...Is waking up at 3:00am thinking it's 4:30am and the gates to Uluru don't open until 5:00am. At least we figured it out before we left the hotel. We were also very fortunate to run into "Animal" a praying mantis on our way out. We think of praying mantises as our critter since we have seen one on every single major trip since Egypt. When we were in Egypt I spotted a praying mantis in the desert by a small town. I tried to communicate with two locals to inquire what a praying mantis is in Arabic. It was not working so I finally said "what is his name?" The two men exchanged confused looks and had a long conversation among themselves. One of them finally turned to me and said slowly, "in Egypt we call him Animal." I am sure they now think there is some odd Canadian who names every insect. Since then we call praying mantises "Animal." Some websites indicate that a praying mantis is a symbol of stillness and mindfulness which fits for me as I feel most mindful when traveling.
So after such an auspicious start we headed to Uluru. We began the hike at just after 5am with reasonable temperatures in the twenties. It was mesmerizing to hike alongside this amazing geological formation while the sun slowly started to rise. Uluru really looks other-worldly to me, like it came here from another galaxy as a giant asteroid. Along the hike we came across two wild dogs which I am sure were at least part dingo. We enjoyed the serenading birds as they awoke to the sun. The entire hike was 10 kms and at the end the temperature had climbed to a far more sweaty +33C. It was terrific to accomplish the hike in such a powerful place. And I was the only person rocking the flip flops on the hike. Of corse they are the awesome Keen flip flops which performed well, but I think next time I'd bring some running shoes with all this walking!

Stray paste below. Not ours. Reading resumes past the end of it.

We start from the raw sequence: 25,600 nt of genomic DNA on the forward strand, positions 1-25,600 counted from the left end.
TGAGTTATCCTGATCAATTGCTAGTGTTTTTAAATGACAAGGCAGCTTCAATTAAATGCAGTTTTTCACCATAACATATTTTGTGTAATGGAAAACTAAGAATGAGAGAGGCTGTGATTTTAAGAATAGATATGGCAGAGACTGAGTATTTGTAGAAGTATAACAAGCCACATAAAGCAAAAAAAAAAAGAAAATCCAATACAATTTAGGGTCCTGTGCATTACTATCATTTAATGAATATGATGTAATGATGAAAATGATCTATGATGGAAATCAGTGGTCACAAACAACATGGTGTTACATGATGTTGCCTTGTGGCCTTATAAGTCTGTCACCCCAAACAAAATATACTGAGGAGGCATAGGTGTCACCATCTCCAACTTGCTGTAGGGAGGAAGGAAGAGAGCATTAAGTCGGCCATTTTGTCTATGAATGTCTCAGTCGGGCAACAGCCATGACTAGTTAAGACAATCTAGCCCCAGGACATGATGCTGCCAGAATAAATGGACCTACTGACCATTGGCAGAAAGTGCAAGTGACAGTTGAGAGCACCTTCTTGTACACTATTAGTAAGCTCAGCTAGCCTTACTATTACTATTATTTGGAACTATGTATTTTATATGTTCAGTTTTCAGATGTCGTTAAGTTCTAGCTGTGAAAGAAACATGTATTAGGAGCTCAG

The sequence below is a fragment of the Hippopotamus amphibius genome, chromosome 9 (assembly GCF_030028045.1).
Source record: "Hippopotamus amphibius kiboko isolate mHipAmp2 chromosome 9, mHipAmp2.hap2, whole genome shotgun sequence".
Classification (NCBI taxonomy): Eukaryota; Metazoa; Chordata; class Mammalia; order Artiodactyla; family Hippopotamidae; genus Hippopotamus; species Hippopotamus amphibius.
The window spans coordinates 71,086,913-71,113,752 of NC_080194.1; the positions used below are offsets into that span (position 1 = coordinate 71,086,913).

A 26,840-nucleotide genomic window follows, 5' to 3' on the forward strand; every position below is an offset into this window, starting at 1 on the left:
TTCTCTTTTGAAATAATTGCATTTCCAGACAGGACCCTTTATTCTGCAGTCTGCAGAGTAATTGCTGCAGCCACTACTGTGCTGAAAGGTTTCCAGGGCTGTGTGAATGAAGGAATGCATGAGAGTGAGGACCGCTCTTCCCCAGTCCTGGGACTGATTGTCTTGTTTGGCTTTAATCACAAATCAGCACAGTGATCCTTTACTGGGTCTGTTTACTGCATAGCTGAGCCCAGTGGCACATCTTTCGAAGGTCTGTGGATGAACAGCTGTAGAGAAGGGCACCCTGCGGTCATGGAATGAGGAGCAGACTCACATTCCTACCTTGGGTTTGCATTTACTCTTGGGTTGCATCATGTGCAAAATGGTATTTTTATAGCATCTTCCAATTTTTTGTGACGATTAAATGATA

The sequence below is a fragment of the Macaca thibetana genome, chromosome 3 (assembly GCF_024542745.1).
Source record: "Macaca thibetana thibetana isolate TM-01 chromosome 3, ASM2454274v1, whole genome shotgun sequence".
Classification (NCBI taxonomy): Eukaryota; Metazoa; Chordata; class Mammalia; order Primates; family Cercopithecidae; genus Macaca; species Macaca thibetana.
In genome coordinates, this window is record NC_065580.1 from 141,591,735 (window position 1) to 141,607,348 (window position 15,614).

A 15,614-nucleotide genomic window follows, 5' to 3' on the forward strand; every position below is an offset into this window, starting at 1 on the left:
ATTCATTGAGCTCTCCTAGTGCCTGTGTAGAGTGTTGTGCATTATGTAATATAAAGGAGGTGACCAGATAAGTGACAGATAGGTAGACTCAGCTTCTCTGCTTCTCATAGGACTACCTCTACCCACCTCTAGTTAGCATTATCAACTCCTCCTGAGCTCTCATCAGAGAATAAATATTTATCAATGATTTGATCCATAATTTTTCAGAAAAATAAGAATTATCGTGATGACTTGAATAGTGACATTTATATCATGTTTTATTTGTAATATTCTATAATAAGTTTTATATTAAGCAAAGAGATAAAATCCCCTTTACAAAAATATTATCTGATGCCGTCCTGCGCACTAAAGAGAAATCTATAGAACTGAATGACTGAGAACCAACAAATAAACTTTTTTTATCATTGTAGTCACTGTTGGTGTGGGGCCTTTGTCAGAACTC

Tomorrow we head to Brisbane.
Ps Jason insists inquiring minds want to know: the toilets appear to flush straight down and gas costs $1.67 a liter.
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